A White House report last week offers a solemn assessment of American companies prioritizing profits over national security and long-term sustainability.
“A focus on maximizing short-term capital returns has led to the private sector’s underinvestment in long-term resilience,” the 250-page report states.
The United States has a competitive advantage over China in the production of semiconductor manufacturing equipment (SME), which provides a chokepoint that can limit “advanced semiconductor capabilities in countries of concern.”
Yet, despite tighter export controls in recent years, sales to Chinese companies have been a major driver of American SME makers’ profits. Approximately 90 percent of Applied Materials’ and Lam Research’s revenues came from non-U.S. sales last year, the White House report notes. The percentage of Lam Research’s revenues from China nearly doubled between 2018 and 2020.
The Chinese government has propped up key tech industries, including semiconductors manufacturing and SME production, through a “novel subsidy strategy” meant to avoid “transparency requirements of the WTO subsidy regime.”
But the Chinese government’s approach to semiconductors doesn’t simply revolve around subsidies, Emily de La Bruyère, a senior fellow with the Foundation for the Defense of Democracies, cautioned during a roundtable forum hosted by CTT this week.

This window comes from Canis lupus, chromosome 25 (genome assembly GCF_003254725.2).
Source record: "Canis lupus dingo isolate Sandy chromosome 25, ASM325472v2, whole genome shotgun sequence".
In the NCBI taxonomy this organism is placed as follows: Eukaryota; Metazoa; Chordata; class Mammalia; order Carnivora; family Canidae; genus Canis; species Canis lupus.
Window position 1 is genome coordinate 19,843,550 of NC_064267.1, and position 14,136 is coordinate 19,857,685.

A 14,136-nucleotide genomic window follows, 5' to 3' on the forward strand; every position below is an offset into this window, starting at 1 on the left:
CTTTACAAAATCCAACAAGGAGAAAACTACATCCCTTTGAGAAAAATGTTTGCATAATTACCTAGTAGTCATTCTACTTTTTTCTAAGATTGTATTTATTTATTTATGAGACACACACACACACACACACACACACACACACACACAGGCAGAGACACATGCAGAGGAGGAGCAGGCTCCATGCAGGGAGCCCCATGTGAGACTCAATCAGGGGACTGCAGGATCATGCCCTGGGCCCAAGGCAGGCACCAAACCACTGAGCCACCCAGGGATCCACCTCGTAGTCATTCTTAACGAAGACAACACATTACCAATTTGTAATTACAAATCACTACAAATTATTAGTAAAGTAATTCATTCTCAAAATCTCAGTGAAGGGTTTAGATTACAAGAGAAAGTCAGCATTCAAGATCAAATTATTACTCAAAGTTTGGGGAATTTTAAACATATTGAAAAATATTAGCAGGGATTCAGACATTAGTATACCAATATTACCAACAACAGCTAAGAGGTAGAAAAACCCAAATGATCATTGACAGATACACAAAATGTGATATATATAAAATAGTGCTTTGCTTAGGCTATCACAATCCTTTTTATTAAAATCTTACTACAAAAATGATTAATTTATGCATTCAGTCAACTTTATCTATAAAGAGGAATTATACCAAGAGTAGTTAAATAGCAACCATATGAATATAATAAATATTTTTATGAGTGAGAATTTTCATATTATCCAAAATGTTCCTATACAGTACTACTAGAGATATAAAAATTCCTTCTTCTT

“China is weaponizing industries,” de La Bruyère explains. “It explicitly encourages companies to go out and integrate into industry chains to achieve positions of power.”
Protecting the United States’ “incumbent advantages” will require more effective controls on upstream inputs, which should be implemented in coordination with the private sector and foreign allies, says Will Hunt, research analysist at the Center for Security and Emerging Technology.
“Lam, KLA, Applied Materials: so these are the more upstream companies…” explained Hunt. Export controls, continues Hunt, “can affect [China’s] ability to build manufacturing equipment firms that are supplying [Chinese] companies… That might hurt US companies a little bit in the short term, but in the long run I think that that there are actually real benefits to those same [US] companies.”
The White House report concludes: “The Administration should target and implement export controls on critical semiconductor equipment… such controls will protect U.S. national security interests by limiting advanced semiconductor capabilities in countries of concern while enabling continued leadership of the U.S. semiconductor sector.”